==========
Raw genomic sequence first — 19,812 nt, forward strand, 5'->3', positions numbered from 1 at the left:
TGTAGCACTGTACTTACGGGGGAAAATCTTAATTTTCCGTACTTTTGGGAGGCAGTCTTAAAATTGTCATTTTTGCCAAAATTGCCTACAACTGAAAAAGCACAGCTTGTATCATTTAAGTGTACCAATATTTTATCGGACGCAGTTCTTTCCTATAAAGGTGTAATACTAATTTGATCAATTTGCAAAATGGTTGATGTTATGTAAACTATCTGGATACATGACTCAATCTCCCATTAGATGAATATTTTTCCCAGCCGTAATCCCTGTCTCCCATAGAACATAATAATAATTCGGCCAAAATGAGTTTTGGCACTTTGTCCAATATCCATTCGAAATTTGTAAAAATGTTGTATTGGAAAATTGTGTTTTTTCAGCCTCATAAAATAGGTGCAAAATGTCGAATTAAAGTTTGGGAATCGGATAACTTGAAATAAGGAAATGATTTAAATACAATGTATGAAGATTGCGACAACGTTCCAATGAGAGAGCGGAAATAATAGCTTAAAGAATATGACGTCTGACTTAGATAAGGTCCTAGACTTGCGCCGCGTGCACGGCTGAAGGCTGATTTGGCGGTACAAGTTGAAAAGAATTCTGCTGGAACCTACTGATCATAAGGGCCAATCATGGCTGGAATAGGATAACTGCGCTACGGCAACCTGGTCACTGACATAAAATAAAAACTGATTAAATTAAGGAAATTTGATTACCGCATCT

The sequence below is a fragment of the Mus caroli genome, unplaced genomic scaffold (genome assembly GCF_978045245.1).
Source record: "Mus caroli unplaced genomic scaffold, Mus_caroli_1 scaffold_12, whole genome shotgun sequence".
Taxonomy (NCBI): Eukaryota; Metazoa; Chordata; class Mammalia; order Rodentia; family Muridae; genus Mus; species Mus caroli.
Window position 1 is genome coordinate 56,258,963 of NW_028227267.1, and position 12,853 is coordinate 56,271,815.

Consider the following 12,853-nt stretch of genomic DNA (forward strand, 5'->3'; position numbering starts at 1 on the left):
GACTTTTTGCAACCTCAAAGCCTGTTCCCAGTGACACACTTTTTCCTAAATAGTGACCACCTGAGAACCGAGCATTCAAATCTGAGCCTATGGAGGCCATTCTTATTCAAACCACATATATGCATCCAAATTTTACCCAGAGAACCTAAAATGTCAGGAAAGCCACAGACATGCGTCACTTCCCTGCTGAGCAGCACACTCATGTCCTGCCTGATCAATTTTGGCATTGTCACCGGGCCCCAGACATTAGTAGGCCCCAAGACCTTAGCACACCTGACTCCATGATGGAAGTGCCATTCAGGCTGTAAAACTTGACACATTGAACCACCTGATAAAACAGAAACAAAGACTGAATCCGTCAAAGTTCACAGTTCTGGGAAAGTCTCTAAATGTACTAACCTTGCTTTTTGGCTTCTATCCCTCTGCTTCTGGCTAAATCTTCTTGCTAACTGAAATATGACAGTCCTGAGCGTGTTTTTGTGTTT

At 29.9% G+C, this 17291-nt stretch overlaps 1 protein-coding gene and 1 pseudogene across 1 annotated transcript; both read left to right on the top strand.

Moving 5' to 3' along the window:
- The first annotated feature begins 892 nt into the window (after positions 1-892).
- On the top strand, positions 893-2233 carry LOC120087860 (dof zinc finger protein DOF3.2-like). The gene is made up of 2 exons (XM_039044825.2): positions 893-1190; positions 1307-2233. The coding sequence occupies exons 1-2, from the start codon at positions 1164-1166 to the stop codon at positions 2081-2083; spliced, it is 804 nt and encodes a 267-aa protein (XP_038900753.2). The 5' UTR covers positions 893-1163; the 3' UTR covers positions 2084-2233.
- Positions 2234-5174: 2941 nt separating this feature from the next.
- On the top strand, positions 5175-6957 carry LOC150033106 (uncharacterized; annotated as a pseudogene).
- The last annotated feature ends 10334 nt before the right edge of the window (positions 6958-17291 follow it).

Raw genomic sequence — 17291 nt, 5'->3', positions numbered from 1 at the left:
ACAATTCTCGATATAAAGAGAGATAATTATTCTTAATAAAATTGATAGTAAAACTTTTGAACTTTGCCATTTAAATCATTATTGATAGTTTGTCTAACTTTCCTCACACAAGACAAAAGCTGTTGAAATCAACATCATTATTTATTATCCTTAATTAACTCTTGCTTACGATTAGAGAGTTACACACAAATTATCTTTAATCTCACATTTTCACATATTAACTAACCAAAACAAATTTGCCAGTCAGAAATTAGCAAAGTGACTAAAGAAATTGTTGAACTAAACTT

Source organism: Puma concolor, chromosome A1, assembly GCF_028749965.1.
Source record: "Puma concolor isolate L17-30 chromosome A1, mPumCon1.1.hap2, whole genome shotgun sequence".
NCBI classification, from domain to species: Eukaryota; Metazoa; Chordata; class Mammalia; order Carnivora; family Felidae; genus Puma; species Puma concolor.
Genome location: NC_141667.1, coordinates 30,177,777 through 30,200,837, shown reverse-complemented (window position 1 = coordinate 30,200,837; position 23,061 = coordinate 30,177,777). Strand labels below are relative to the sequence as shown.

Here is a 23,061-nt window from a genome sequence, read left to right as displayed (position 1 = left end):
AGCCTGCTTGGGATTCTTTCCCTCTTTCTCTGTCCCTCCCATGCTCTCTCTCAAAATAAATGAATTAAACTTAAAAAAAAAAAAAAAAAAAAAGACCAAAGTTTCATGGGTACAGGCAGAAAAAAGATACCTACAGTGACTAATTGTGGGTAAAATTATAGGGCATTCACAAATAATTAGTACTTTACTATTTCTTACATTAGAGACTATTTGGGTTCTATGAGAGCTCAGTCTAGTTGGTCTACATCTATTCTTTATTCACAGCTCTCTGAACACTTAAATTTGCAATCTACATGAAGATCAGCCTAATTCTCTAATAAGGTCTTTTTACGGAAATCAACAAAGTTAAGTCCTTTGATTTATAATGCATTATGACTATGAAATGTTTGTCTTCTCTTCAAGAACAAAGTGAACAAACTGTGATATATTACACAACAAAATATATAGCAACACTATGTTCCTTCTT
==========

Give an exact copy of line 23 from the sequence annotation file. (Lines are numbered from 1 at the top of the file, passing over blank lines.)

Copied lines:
AGCCTGCTTGGGATTCTTTCCCTCTTTCTCTGTCCCTCCCATGCTCTCTCTCAAAATAAATGAATTAAACTTAAAAAAAAAAAAAAAAAAAAAGACCAAAGTTTCATGGGTACAGGCAGAAAAAAGATACCTACAGTGACTAATTGTGGGTAAAATTATAGGGCATTCACAAATAATTAGTACTTTACTATTTCTTACATTAGAGACTATTTGGGTTCTATGAGAGCTCAGTCTAGTTGGTCTACATCTATTCTTTATTCACAGCTCTCTGAACACTTAAATTTGCAATCTACATGAAGATCAGCCTAATTCTCTAATAAGGTCTTTTTACGGAAATCAACAAAGTTAAGTCCTTTGATTTATAATGCATTATGACTATGAAATGTTTGTCTTCTCTTCAAGAACAAAGTGAACAAACTGTGATATATTACACAACAAAATATATAGCAACACTATGTTCCTTCTT